1) This is a ‘‘new improved’’ Pure Blonde, now with 80 per cent less carbs than regular beer. That’s a 10 per cent improvement on the old Pure Blonde. So how did they reduce the carbs by an extra 10 per cent? Well I’m no nutrionist but I think the answer is – they reduced the alcohol.
Yep, the old PB had 4.6 per cent. The new one has 4.2 per cent. And as most of the calories in beer lives in the alcohol, a drop in the level of alcohol would surely lead to a drop in calories and carbs. But it’s not a huge drop – the calorie difference between old PB and new PB is 15. That’s equivalent to a single water cracker.
[UPDATE: turns out I’m probably wrong on the “less alcohol = less carbs” argument. Check the comments thread for a better explanation of what’s probably going on here]
2) It also makes the claim that it has 50 per cent fewer calories than wine. While that could well be true, it’s also totally not earth-shattering. Most beers around 4.2 per cent, have about half the calories of wine. Coopers Pale, for instance, has 131 calories in a 375ml bottle. And 375ml of wine has 255 calories. See, almost half.
3) But these sort of claims are hardly surprising, because the whole low carb beer market is built on shaky foundations. People by them because they’ve tricked themselves into thinking they can drink them and not get fat. The beer companies haven’t actually said these beers are low-fat, they just haven’t dissuaded the public from this erroneous belief.
That’s why they print nutritional info on every single low-carb beer but not on any of the regular beers. Because they don’t want you comparing them and realising the calorie difference really isn’t that much.
4) So, if you used to drink three or four regular beers and you think swapping them for Pure Blondes will help you lose weight, you’re mistaken. It’s not going to make that much difference at all. Case in point – new PB has 92 calories which is about 40 less than a Coopers Pale. And that’s not much, really – 40 calories is roughly three water crackers.
If you want to drink beer and lose weight, you could just drink less (whether of PB or something else). Or you could look to light and mid-strength beer which at the very least don’t taste any worse than PB.
5) As for the taste? Well, after the first sip the phrase “effervescent cardboard” came to mind. People must be drinking Pure Blonde for health reasons – it can’t be for the flavour.
NOTE: In point 2 I incorrectly stated there were 150 calories in a 375ml serve of wine. That was incorrect, it has since been changed to 255.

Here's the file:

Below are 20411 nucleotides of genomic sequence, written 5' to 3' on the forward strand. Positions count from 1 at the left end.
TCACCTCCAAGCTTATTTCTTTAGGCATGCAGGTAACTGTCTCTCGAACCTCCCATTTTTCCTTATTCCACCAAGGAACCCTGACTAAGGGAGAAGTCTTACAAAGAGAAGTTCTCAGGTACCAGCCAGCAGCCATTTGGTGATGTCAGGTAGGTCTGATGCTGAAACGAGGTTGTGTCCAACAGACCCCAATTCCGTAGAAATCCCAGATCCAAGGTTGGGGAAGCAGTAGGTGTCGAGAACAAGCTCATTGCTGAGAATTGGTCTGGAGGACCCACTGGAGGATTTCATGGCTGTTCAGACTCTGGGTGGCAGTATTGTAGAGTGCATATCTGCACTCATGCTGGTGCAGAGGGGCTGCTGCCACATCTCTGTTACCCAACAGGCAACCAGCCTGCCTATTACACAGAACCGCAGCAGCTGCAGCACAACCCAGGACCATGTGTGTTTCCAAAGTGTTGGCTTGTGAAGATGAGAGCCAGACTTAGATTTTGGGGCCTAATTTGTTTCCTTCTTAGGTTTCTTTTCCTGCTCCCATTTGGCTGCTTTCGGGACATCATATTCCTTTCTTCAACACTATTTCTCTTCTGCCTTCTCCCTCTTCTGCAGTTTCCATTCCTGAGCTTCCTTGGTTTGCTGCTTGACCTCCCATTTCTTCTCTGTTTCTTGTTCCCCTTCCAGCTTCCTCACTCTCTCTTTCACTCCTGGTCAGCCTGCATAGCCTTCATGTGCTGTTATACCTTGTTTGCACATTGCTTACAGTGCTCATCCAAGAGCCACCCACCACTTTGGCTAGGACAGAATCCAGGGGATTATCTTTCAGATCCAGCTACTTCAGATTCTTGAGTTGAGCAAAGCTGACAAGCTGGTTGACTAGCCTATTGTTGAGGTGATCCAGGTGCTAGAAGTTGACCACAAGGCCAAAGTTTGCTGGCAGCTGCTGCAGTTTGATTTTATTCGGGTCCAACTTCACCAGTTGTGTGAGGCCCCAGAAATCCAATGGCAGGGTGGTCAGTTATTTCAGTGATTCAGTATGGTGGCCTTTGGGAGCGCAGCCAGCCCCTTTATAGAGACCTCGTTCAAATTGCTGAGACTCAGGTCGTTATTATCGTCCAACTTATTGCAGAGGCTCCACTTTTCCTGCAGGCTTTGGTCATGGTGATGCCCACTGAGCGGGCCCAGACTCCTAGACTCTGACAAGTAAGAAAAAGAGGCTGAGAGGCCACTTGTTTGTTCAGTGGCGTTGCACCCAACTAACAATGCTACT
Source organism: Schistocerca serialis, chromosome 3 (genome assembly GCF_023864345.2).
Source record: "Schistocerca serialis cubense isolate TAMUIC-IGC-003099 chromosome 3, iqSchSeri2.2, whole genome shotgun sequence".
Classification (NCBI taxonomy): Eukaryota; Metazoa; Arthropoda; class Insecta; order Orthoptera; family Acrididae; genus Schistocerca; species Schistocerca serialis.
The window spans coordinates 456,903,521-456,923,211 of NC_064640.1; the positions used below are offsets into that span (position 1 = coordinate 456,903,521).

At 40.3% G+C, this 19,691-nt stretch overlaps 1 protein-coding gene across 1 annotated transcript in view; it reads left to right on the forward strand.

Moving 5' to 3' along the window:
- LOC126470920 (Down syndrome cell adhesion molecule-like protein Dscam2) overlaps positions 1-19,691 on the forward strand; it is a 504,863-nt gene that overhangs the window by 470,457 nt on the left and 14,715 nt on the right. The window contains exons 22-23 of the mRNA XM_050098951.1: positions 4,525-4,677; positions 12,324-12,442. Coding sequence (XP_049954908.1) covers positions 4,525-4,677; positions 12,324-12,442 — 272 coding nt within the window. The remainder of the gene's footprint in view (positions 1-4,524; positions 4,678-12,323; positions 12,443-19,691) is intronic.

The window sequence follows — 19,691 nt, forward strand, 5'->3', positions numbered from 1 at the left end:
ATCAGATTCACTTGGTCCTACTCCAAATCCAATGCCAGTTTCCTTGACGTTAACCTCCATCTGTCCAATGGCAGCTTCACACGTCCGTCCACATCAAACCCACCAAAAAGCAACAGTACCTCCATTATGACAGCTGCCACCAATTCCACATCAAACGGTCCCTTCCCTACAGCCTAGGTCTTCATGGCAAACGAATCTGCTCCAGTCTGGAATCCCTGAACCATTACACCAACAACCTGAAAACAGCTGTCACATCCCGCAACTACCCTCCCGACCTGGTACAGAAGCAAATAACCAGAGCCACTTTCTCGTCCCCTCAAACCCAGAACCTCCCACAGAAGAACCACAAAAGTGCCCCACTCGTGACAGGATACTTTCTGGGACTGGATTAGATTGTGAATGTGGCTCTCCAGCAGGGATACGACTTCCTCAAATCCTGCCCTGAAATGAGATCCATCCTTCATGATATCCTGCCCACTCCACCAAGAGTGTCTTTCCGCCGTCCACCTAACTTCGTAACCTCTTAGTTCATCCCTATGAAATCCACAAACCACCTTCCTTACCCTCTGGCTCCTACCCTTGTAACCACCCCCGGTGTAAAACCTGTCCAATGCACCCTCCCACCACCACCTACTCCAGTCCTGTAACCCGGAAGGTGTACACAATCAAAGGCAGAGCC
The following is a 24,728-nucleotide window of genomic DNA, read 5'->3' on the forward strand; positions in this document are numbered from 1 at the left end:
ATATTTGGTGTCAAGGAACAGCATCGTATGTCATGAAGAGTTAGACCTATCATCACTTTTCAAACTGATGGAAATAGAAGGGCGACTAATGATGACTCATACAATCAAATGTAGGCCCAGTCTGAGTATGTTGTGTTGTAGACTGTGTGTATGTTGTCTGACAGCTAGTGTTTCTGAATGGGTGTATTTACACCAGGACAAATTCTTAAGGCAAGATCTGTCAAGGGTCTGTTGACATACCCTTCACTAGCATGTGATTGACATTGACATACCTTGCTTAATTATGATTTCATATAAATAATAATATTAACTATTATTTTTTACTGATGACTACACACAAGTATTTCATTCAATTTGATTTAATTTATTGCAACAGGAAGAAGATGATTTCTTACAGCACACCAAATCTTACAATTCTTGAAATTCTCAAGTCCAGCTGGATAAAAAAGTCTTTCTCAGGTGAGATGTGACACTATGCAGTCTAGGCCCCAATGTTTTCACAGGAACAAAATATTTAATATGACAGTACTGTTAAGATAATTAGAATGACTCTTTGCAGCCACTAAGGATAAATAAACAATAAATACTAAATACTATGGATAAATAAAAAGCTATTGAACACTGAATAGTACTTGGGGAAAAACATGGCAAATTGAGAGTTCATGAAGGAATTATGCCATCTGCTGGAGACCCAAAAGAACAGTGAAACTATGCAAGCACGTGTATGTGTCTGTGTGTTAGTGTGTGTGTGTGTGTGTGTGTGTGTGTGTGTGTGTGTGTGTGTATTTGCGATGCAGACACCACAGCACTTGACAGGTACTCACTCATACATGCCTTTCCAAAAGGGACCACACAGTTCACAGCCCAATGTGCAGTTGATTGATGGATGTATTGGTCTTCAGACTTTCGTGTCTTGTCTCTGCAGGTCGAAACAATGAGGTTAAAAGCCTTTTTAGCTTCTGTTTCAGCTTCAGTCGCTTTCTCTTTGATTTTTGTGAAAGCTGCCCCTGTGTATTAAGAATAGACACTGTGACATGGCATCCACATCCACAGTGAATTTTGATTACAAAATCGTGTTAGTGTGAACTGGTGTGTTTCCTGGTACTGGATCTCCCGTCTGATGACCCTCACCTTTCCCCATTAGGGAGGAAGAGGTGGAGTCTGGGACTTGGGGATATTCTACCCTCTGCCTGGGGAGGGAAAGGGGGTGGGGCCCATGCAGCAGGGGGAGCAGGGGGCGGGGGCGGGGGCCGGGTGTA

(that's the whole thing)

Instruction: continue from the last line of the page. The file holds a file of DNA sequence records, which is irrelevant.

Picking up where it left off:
Categories: Beer of the Week
A drop in the level of alcohol would surely lead to a drop in calories, but not carbs. You are right that most of the calories in beer come from alcohol, the rest come from carbs and these are mutually exclusive. Alcohol and carbs both contain calories, but alcohol does not contain carbs so a reduction in alcohol will not lead to a reduction in carbs.
A reduction in alcohol will actually lead to an increase in carbs if nothing else changes as the proportion of carb-containing non-alcohol components increases – the same way that low-fat milk is higher in sugar than full-cream.
I assume your tongue was firmly planted in your cheek when you stated that 131 is almost half of 150. 😛
Cheers, guess that proves I was right when I said I wasn’t a nutrionist 🙂
As for the 131 being half of 150, my tongue wasn’t in my cheek. I screwed up the calories in the wine – should have been 255. Which means 131 being half of it makes more sense.
Thanks for pointing that out to me. 🙂
I’m no nutrionist either, but I am a professional brewer. 🙂
So how did they do it? The only way to reduce carbs in beer is to ferment it out further, leaving less residual sugars (and less body and sweetness – thus a drier beer). These residual sugars are complex carbohydrates of longer than 3 glucose molecules, so regular beer yeast can’t ferment them. Crazy yeasts like those used for saison will do it but will give too much flavour for this style of beer, so many big breweries use enzymes to augment the work of those in the malt that break down complex starches in the mash.
Which leads to a good point, if you want a low-carb beer with flavour, drink a lower-alcohol saison (more like the traditional 3-4% rather than the >6% modern interpretation) where the yeast provides most of the flavour compounds. Or just drink whatever you want and cut back on those pesky water crackers. 😉